OS X Mavericks Upgrade

Yesterday I downloaded OS X Mavericks from the MacApp Store. I was a little hesitant to install it as you never know if some critical application will require an update. For me that was VMware Fusion 5. I’m happy to report today that the upgrade did not impact VMWare Fusion and so far the computer seems peppier. I read early today that Mavericks would slow your Mac down and that you should consider waiting for the first patch upgrade. In my case that concern appears to be unwarranted.

I like the addition of iBooks and Maps to the operating system. Though most of my eBooks are Kindle oriented this addition of iBooks is a nice feature. I’m not sure how I’ll use Maps but it’s a nice addition too. Thank you Apple for a free upgrade too!

Ubuntu v. Macintosh and Windows

I’m not bowled over by the Macintosh.  It’s a great OS with some great tools and like a friend said on Facebook when I first got it, it is Linux with great multi-media.  I love Photo Booth, iPhoto, iMovie and iDVD all great software products that work together rather seamlessly. But are they worth double the price of a Dell for the average person. I don’t think so. I think Apple’s future is with the iPhone and maybe their upcoming tablet. They are really a desktop OS and the future belongs to mobile platforms. I think Microsoft has gotten the bugs out of Vista in Windows 7. So far it’s quite easy to operate and doesn’t have all the “yes/no” permission questions of Vista. I got Windows 7 Premium because I wanted to experiment with their multimedia tools too. I bought this Dell Inspiron 1545 because I got a great price. It was a refurb and most of my PCs are Dell refurbs. I save $200-$300 per unit that way. I wanted to install Ubuntu on it from “go” and I also wanted to virtualize Windows 7 and experiment with it. I will use Virtual Box which is really a great product and one that I’ve got almost two years experience with. I bought the machine for the added RAM, more storage and faster processor because I intend to have some more virtual machines running.

One of the things that I’ve discovered in my Mac adventure is that there is no where near the number of great open source applications on the Macintosh side of the house as their is in either Windows or Linux. I missed that. Also, I do some web application development and the tools aren’t there as easily as they are in Ubuntu. I really discovered that over Christmas break when I was building the Eucalyptus “cloud.” Apple has that software on disk that you can load on the Mac, but since its BSD Unix it’s a bit different than Linux and it just makes it more difficult. The other real pain in the butt with a Mac is its real lack of the second button on the mouse even when you are using a touch pad on a laptop. There are keystroke shortcuts you can use, but its just not as easy as with a PC or a Linux desktop. I’m used to cutting, copying and pasting with Cntrl-X, Cntrl-C etc. and with the Mac it’s a bit different. I miss the big screen of the 15 inch and Linux in general and Ubuntu in particular supports virtual desktops. That’s really not supported as well on either Windows or Macintosh.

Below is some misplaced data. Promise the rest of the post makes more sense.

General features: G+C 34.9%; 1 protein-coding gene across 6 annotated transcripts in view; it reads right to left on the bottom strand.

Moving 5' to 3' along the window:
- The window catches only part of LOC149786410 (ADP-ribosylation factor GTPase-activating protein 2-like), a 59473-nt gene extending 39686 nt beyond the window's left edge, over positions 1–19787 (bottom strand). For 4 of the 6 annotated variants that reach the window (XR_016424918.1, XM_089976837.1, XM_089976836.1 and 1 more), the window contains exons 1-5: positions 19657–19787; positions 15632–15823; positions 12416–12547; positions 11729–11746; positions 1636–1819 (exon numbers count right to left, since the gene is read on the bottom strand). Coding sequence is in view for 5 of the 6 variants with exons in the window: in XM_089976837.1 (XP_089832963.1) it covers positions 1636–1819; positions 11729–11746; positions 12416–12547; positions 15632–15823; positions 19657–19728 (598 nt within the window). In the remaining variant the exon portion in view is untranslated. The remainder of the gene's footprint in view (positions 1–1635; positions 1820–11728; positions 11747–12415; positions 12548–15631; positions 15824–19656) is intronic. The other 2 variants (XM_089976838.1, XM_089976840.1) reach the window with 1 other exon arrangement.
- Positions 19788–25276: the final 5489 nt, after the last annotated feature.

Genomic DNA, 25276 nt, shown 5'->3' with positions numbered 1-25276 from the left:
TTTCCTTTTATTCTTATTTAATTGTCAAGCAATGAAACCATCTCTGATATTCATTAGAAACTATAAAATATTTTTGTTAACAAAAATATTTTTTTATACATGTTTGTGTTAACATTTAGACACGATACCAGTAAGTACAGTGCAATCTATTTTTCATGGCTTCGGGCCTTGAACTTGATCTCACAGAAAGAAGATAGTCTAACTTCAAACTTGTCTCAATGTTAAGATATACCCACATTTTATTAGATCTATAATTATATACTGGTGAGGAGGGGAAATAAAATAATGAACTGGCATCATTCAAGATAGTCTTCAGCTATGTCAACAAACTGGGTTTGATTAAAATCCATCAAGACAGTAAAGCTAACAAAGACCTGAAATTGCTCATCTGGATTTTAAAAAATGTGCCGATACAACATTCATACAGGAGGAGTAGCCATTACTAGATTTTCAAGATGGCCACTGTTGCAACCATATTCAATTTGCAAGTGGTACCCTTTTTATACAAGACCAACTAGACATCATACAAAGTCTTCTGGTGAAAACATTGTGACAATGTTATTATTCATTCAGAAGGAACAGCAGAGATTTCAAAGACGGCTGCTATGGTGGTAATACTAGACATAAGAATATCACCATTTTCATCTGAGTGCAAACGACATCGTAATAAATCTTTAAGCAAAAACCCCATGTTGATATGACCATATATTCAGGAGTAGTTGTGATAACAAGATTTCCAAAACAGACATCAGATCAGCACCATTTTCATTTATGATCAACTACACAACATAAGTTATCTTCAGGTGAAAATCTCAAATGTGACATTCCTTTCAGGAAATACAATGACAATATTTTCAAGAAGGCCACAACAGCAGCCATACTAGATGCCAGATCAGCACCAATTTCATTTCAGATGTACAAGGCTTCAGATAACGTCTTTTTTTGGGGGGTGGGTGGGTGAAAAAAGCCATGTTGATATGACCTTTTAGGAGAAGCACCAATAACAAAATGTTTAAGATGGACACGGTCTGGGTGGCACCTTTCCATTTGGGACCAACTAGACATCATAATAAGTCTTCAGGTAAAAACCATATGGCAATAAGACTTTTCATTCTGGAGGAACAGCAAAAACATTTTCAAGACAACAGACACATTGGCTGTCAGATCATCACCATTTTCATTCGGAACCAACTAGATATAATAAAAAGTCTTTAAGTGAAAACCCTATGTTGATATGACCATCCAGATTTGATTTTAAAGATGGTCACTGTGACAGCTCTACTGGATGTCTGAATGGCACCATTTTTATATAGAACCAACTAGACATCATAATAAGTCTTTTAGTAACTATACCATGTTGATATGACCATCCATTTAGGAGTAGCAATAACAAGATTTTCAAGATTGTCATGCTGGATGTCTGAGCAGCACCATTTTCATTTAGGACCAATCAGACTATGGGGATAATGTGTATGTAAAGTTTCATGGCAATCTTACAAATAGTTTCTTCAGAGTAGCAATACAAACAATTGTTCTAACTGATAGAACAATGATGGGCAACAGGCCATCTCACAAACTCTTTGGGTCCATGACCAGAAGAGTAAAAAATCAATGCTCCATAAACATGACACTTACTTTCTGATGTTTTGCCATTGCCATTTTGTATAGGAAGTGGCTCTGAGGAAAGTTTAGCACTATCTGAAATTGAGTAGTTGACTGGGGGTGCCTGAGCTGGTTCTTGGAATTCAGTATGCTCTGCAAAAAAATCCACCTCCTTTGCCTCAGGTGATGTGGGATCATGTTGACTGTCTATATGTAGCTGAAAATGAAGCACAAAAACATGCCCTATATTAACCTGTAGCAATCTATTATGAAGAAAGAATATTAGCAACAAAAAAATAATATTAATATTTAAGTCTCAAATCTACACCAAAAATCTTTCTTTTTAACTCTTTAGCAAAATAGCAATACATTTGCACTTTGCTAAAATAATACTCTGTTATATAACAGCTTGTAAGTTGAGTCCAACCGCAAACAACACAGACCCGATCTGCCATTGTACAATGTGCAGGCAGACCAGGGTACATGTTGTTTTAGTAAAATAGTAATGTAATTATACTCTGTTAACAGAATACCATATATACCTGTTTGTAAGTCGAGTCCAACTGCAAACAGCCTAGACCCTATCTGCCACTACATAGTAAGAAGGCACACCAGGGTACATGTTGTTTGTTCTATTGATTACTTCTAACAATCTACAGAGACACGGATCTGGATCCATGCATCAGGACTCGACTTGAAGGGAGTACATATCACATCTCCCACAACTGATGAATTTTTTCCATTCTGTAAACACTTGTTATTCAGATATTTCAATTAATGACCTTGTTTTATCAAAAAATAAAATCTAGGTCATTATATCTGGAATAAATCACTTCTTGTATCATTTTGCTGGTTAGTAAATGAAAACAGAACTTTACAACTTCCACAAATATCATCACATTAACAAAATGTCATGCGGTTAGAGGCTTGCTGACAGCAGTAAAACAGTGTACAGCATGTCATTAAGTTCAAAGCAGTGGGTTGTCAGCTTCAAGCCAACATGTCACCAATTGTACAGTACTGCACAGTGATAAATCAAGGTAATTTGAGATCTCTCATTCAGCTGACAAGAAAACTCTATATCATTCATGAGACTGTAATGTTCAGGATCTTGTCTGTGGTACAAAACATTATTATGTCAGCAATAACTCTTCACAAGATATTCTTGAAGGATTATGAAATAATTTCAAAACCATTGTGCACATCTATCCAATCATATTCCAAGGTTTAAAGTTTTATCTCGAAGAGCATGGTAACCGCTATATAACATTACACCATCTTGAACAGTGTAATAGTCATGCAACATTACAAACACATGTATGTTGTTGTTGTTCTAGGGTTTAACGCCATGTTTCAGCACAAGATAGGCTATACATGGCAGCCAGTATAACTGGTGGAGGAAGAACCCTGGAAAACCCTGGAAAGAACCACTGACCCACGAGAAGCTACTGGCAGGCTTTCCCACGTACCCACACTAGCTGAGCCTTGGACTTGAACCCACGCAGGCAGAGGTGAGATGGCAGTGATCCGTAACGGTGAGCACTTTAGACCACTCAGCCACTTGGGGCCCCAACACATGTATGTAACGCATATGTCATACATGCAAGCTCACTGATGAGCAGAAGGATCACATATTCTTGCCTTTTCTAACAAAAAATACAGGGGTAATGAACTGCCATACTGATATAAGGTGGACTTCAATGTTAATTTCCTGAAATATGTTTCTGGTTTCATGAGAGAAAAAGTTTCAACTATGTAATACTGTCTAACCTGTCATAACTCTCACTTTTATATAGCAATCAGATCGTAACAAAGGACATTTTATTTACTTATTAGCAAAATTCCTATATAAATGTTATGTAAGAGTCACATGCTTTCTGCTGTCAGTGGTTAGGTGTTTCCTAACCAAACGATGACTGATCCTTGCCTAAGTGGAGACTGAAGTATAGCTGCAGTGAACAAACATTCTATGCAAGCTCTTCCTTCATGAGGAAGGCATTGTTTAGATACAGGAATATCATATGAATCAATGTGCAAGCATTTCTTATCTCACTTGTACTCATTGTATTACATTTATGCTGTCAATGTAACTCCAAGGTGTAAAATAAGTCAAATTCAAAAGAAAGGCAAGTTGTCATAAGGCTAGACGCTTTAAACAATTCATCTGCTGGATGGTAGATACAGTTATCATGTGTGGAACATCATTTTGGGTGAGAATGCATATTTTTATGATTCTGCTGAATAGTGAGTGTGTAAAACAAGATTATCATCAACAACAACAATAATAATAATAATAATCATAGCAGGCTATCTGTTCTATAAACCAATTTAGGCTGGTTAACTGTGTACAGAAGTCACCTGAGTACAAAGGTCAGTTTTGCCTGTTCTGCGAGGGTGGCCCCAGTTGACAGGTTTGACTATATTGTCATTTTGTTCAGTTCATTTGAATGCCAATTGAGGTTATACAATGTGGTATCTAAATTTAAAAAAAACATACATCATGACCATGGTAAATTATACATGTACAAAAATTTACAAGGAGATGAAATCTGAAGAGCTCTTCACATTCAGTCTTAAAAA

The other plus with Ubuntu and Linux in general and this is where Linux really kicks both Windows and the Mac is you have the same OS whether mainframe, desktop, laptop or mobile device and it’s just plain stable.  I’ve had no blue screens with Windows 7 and I didn’t with the Mac either. I can run Ubuntu or Linux on darned near anything and have resources to spare. I also think that Apple doesn’t use the fastest DVD/RW drives and the USB ports on the MacBook were noticeably slower than the USB on my nearly three year old Dell Inspiron 6400. Go figure! Not all Linuces are equal to Ubuntu on the desktop. Red Hat is decidedly more server oriented and their development product Fedora (which I used a lot at one time) is not the equal of Ubuntu at present. Ubuntu is more international in it’s flavor which is probably a good thing. Both Dell & IBM are favoring Ubuntu on the desktop and server and much of Amazon’s cloud (EC2) is Ubuntu oriented too.

I really think the future is mobile and Microsoft understands that well and is positioned to support that with mobile devices. Ubuntu and Linux in general is mobile oriented too. Motorola, Google and a host of other vendors are or have developed mobile devices using Linux and Apple Mac while cool is really a desktop OS and although the OS is inexpensive at $29 a copy it is very proprietary after that point. Their real mistake in my opinion is not opening up their platform like Microsoft did with Windows, but that’s because they are desktop or laptop oriented. Apple is a great company and I have always loved their innovative products, but they are pricey too.  Well those are my thoughts. In short you can get two computers for the price of one if you use either Ubuntu or Windows 7. In this day thrift the $1200 Mac has a tough row to hoe. If Microsoft got smart and put Windows on a Unix core the game would be up for Apple.